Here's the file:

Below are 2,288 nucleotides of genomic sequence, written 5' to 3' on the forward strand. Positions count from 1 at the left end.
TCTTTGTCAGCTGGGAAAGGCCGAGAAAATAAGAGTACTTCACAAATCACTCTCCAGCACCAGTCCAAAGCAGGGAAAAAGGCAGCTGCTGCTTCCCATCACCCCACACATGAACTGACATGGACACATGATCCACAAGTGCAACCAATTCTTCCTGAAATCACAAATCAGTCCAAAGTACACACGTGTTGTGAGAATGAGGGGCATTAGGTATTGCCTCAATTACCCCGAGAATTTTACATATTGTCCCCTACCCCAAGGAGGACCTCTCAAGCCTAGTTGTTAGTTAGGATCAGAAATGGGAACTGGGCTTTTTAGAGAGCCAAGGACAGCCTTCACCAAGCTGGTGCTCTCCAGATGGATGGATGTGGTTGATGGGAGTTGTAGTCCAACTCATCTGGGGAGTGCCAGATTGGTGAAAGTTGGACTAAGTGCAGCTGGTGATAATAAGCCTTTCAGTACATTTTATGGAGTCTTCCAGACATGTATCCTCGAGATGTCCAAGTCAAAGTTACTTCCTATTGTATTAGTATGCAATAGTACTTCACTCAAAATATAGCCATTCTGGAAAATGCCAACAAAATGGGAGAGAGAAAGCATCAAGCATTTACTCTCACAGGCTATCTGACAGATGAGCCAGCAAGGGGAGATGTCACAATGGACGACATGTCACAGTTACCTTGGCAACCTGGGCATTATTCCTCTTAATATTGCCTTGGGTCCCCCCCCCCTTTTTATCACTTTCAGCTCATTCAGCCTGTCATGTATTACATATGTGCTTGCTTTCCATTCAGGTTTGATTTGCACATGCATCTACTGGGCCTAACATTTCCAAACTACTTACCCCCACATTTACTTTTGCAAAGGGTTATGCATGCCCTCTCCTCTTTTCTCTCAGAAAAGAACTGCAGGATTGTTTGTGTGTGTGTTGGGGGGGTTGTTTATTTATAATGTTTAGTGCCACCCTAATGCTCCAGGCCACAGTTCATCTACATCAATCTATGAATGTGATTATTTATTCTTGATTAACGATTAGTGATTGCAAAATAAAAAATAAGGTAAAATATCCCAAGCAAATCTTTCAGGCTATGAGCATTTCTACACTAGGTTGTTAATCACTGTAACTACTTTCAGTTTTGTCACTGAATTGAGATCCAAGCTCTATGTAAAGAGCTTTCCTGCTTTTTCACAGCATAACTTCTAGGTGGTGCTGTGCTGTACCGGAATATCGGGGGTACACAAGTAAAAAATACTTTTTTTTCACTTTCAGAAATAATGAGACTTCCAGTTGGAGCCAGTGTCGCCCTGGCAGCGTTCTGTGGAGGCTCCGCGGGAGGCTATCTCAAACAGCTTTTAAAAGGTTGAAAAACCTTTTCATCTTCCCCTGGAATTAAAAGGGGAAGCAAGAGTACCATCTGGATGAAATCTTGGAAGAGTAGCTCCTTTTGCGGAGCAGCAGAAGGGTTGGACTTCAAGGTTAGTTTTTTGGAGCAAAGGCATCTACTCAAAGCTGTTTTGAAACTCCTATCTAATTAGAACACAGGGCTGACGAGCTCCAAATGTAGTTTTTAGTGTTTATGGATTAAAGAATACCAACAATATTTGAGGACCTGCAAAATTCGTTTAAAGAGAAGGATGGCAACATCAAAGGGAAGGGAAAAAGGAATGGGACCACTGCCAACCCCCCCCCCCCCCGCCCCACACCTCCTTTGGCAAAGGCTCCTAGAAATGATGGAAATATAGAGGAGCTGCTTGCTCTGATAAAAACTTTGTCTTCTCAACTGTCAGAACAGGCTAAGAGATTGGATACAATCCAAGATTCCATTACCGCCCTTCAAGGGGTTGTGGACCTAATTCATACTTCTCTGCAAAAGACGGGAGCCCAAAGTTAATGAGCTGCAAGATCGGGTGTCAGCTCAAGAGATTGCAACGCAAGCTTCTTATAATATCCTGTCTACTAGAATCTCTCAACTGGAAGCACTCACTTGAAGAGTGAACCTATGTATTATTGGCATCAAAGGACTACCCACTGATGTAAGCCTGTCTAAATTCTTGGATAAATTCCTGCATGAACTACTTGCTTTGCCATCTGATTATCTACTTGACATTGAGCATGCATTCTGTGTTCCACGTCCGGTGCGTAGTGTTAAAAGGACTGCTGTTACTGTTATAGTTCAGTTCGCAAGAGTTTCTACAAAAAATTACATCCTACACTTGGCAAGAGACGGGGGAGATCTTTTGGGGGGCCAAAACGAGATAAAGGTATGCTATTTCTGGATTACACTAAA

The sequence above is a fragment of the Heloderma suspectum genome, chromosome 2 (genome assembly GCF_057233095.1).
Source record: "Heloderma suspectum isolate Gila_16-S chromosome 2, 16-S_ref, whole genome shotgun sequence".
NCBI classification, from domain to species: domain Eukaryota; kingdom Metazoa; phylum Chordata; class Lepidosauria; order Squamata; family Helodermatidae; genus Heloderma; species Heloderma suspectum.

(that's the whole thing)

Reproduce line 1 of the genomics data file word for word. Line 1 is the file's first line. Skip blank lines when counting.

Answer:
Below are 2,288 nucleotides of genomic sequence, written 5' to 3' on the forward strand. Positions count from 1 at the left end.